Back on April 21, 2012, a bus trip from the Sherwood Forest/Coursey Boulevard area to downtown Baton Rouge took 2 hours and 15 minutes — and that wasn’t unusual.

The Capital Area Transit System and the nonprofit Together Baton Rouge set a goal of cutting that commute to 75 minutes.

CATS met that goal, and then some. On Monday, that trip took an average of 47 minutes, according to an Accountability Report Card issued by Together Baton Rouge.

That’s one of the reasons CATS received glowing reviews from Together Baton Rouge, which meets a few times a year to grade the transit system. CATS also was lauded Monday for building new hubs and increasing routes.

Nevertheless, officials with both the agency and the nonprofit say there is still much work to be done. The biggest need, CATS CEO Bob Mirabito said, will be replacing 45 of the system’s 66 buses.

CATS received an A- overall from the 30 attendees at Monday’s CATS Accountability Night at the Star Hill Baptist Church on North Foster Drive. The grade was based on the goals CATS and Together Baton Rouge set to improve the transit system.

“I was pleased,” Mirabito said after the meeting. “I think an A- was generous. I still think we have a ways to go to improve our performance.”

Looking ahead, Mirabito spoke of the possibility of expanding into neighboring parishes and bidding on the LSU busing contract.

Mirabito also promised to make major system changes twice a year, July and November, going forward.

The changes this year include possibly adding a limited-stop route on Nicholson Drive from L’Auberge Hotel and Casino to downtown and improving the time between buses running the route in Scotlandville.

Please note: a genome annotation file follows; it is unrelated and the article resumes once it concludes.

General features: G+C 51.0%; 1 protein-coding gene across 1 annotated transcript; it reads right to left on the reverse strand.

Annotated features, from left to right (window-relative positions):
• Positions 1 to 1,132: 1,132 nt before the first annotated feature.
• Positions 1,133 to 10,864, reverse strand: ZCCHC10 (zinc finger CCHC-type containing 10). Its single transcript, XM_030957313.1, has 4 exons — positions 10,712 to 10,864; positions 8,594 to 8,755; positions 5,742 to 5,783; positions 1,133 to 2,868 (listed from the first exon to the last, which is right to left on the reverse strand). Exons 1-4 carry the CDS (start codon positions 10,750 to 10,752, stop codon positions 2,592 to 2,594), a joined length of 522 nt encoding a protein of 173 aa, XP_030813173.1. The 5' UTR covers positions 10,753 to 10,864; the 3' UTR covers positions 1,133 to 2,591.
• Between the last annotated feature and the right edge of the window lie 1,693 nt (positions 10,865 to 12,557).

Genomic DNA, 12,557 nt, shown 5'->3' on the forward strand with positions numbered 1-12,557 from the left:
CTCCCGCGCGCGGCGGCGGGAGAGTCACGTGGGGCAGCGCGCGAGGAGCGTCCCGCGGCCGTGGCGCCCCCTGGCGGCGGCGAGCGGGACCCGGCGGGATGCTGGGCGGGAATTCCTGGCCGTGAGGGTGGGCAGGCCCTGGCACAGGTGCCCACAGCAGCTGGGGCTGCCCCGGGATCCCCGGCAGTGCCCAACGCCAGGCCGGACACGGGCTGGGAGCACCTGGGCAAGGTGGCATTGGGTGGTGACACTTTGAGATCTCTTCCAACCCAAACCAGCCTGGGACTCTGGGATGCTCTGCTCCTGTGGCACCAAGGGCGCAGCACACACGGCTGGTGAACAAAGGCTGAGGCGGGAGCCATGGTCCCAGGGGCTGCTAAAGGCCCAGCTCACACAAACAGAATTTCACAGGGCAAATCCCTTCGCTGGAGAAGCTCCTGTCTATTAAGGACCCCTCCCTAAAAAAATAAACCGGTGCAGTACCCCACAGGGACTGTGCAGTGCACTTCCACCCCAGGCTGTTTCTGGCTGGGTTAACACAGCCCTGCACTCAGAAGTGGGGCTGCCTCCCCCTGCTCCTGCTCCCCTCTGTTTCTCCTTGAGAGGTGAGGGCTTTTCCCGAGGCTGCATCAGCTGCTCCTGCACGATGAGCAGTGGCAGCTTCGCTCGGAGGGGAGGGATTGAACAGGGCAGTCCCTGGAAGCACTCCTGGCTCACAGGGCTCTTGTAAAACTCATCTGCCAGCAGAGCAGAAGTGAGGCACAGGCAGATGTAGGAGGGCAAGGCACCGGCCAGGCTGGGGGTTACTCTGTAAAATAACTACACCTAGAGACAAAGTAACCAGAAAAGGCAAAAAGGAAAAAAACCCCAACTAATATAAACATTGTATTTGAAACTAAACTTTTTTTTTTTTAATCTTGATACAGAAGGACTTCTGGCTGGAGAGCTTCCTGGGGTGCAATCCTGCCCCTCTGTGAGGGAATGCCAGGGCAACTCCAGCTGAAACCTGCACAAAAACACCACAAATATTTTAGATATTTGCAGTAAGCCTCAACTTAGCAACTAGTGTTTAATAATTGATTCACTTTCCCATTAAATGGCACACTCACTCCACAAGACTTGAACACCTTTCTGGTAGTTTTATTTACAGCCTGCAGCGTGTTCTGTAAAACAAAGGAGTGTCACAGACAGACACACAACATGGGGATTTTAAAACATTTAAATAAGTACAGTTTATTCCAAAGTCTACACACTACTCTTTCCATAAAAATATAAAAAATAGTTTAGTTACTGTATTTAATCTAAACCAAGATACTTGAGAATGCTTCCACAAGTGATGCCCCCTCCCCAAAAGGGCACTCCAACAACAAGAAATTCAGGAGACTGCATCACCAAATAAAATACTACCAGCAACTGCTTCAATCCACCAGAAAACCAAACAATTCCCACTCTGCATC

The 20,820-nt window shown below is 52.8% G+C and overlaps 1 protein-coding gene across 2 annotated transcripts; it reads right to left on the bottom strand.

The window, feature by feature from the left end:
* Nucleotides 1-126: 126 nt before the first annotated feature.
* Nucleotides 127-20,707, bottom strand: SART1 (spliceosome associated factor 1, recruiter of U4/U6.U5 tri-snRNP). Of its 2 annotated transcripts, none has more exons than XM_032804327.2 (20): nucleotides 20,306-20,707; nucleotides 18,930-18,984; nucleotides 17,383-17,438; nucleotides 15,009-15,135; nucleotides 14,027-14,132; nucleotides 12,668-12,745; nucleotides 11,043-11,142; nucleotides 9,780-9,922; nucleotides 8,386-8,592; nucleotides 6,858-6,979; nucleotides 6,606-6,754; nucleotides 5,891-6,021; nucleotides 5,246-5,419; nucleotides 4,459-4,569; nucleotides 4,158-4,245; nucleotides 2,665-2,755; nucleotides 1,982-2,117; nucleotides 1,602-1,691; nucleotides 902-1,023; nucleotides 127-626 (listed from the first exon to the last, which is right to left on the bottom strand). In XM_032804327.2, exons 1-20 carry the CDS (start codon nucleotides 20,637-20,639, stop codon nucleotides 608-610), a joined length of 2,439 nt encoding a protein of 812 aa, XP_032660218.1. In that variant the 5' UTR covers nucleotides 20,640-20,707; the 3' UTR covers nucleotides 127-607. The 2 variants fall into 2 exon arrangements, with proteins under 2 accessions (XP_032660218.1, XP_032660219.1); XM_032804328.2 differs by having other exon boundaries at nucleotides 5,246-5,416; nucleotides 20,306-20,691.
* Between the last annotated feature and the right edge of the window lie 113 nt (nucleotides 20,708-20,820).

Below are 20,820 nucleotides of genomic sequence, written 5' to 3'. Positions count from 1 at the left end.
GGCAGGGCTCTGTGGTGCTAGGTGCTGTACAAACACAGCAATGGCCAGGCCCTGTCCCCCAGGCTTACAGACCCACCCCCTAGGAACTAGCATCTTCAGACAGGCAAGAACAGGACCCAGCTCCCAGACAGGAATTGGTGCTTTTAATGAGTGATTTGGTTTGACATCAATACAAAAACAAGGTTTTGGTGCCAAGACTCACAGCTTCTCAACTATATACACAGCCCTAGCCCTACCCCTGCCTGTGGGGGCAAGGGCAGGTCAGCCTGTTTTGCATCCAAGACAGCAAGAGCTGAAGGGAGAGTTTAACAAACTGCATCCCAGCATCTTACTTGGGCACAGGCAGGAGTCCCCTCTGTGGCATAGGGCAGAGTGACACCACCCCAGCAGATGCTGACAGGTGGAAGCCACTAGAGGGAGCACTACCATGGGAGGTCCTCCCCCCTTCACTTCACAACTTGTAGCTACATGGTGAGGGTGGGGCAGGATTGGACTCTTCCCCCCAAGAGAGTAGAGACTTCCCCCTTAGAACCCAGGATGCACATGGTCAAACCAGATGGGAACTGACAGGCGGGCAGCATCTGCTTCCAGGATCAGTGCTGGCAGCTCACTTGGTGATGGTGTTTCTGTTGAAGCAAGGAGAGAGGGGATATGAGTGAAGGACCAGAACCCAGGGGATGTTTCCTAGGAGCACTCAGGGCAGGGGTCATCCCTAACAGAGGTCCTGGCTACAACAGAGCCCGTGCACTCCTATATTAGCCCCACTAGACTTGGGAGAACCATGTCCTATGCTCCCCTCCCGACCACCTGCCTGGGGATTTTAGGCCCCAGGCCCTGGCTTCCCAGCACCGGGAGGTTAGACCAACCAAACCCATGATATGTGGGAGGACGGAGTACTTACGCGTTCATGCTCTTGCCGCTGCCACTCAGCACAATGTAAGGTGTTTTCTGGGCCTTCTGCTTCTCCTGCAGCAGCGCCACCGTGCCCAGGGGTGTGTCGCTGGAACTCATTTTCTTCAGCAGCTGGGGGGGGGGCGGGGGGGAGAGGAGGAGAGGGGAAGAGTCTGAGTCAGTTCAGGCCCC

“This is a living system; it will continue to change,” Mirabito said.

The faith-based Together Baton Rouge has worked to hold CATS officials accountable since the passage of a controversial CATS tax, the 10.6-mill property tax passed in March 2012, that the group publicly supported.

The report card has six items CATS promised to improve upon by April 1 of this year. In addition to adding hubs and reducing trip times for most of its 30 routes, CATS added five express and limited-stop routes, five new traditional service routes, improved on-time departures and improved arrival/departure information.

This was the first accountability meeting since the new route structure was introduced in the spring.

The promise to build more shelters and improve signage was on the report card, but it was not graded because CATS has until Dec. 31 to make those improvements.

The report card notes CATS hit its goal of having 75 percent of the departures leave on time for 22 of 30 routes, not including the downtown trolley. The definition for arriving on time is being from one minute early to 10 minutes late, Mirabito said.

“We have seen significant improvement,” Edgar Cage, a leader with Together Baton Rouge, told attendees. “But we expect, anticipate and will demand that these percentages constantly go up.”

Mirabito said he was not happy that eight of the routes did not arrive on time at least 75 percent of the time.

A major impediment to future changes is the overall age and frailty of the bus fleet, Mirabito said.

Since CATS added the extra routes earlier this year, about seven buses break down daily, up from three to four before the increased routes. Mirabito said they had more than 190 breakdowns in July alone, compared with 503 in 2013.

He said the average lifespan of a bus is 12 years. Using that number, 45 of the 66 buses either should be retired or are due for retirement in the next few years, including 12 built in 1997 that have more than 750,000 miles on them.

New buses cost $450,000 to $500,000 apiece, Mirabito said, adding that CATS has applied for a federal grant to purchase 45 new buses.

Follow Ryan Broussard on Twitter, @ryanmbroussard.